The quest for money has become so dire for those seeking reelection that a legislator must spend valuable hours devoted to raising funds. In contrast to past decades, today’s members of Congress typically arrive in Washington Monday evening or Tuesday morning, departing late Thursday, leaving ample time to dial for dollars. While being with one’s constituents is good, time away from Washington means relationships with other members are not developed – a factor` that has helped contribute to today’s political gridlock.
The concept of government transparency dates to the Enlightenment and, in part, led to the American and French Revolutions. It was revealed in freedom of the press, public meetings and public budgeting. Transparency allows citizens of a democracy to better control their government, reduce corruption and bribery, to understand how elected officials vote, and to protect whistleblowers. Critical to that process is a free and unencumbered press. But a press only serves the electorate when it is unbiased and independent – that they be true reporters, not apologists and supporters of ideologies, as is common today.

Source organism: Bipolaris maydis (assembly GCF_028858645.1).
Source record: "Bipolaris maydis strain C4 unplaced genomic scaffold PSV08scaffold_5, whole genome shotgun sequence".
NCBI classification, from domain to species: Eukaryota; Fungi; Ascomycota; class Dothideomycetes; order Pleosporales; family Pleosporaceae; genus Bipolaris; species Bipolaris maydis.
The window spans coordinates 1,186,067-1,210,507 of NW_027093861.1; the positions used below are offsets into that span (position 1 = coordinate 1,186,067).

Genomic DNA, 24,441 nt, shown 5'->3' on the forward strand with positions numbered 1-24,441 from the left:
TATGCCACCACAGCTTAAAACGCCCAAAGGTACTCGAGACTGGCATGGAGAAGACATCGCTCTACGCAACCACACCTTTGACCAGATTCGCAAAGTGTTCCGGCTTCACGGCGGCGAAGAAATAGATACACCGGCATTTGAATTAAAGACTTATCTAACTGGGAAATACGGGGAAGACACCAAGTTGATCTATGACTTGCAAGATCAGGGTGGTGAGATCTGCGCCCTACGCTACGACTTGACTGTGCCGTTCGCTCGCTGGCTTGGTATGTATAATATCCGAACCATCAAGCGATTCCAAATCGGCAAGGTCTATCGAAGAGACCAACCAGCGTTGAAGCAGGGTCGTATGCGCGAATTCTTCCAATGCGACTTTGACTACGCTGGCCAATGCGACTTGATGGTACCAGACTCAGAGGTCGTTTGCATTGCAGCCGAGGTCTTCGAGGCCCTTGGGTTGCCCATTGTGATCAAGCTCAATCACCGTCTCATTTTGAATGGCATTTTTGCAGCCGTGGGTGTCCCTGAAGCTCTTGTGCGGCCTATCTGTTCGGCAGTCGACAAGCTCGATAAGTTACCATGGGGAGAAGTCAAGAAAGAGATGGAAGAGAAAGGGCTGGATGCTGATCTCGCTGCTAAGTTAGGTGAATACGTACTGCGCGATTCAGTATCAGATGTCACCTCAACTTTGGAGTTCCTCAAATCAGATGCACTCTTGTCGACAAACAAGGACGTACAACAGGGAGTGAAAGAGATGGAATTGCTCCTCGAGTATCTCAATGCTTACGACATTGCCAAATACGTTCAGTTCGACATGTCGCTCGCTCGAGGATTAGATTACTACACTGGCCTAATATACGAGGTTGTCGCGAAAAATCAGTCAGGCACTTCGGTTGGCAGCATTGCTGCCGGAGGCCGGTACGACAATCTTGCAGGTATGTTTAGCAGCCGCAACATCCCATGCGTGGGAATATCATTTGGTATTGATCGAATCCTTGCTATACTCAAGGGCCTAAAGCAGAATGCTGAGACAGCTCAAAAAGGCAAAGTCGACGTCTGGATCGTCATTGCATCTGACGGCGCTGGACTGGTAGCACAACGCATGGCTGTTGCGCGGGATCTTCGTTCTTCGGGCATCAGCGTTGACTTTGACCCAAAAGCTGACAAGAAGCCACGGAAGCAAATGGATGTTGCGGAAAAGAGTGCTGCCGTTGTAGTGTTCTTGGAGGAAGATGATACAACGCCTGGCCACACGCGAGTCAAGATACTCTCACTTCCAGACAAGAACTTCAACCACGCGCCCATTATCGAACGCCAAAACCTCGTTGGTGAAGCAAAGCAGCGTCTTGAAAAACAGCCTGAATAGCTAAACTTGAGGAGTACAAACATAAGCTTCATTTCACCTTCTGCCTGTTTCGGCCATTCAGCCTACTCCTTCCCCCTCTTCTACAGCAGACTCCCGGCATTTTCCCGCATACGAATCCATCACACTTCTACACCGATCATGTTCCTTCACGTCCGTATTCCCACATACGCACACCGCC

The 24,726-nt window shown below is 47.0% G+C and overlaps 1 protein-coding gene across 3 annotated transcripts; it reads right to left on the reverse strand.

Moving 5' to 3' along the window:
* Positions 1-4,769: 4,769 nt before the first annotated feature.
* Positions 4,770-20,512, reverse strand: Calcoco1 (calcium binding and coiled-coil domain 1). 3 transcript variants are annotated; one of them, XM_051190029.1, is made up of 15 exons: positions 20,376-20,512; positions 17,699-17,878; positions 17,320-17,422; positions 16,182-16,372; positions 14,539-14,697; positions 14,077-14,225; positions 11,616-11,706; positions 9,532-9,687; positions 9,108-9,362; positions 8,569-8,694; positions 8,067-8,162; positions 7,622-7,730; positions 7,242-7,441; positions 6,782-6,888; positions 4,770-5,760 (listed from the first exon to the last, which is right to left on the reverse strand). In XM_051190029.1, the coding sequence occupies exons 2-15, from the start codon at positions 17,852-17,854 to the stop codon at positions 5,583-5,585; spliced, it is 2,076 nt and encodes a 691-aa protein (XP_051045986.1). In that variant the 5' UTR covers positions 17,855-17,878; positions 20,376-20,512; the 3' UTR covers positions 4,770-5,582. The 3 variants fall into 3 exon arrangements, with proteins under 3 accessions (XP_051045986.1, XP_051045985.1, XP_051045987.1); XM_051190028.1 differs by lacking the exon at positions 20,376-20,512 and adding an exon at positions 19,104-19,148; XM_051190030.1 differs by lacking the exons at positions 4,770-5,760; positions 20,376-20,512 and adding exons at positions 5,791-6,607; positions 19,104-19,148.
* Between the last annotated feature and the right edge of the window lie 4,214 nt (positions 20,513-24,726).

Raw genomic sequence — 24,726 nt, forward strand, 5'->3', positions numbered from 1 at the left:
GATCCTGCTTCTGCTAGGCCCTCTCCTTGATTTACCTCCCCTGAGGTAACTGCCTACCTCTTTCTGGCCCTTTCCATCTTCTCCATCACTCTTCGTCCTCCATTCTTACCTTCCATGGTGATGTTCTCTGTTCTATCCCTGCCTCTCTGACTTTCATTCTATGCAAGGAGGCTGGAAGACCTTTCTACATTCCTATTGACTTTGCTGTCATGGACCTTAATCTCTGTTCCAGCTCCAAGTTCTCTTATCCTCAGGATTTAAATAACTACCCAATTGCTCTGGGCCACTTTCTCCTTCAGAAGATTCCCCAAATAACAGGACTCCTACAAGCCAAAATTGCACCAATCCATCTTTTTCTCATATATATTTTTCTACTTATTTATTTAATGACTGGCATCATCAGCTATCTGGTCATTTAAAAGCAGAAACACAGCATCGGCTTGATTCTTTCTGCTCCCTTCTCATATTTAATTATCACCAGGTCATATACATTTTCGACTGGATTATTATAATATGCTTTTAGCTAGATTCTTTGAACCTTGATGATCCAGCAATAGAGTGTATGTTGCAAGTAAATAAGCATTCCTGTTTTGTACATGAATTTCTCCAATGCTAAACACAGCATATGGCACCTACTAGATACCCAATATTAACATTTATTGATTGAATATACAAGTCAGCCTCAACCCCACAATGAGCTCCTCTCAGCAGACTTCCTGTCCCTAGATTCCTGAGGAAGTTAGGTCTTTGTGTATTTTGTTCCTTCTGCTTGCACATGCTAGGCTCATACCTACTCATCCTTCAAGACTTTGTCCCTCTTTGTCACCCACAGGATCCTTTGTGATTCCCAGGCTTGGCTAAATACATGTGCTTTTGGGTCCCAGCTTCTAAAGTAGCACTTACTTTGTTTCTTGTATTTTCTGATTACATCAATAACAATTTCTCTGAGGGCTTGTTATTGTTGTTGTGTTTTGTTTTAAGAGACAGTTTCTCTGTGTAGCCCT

In recent times, with the advent of radio, television and now the internet, public meetings that historically were venues for truth-seeking have become forums for political opportunists. When a legislator questions witnesses, he is less interested in facts and more concerned about the next election. It has been said Senator Chuck Schumer never met a camera he didn’t like – and there are 99 other U.S. Senators who have the same affliction. Much of what legislators do is best done away from inquiring eyes and ears. Thus, we have seen the rise of the administrative state, peopled by bureaucrats, in agencies like the State Department, the EPA and the IRS, with no accountability to the taxpayers for whom they work. Transparency is reserved for those who thrive in the public eye – politicians who flourish on publicity. Writing in the September 2014 issue of The Atlantic, in an article titled “The Transparency Trap,” David Frum warned of this phenomenon: “We have had campaign-finance reform, and reform of the seniority system in Congress and endless rounds of anticorruption measures in the federal government. Calls for ‘transparency’ and ‘accountability’ have meant more administrative and judicial supervision. In turn, power flows to impersonal institutions (agency review boards, courts, and so on) and away from elected leaders who can get things done – and who can be punished at the ballot box for delay and disappointment.”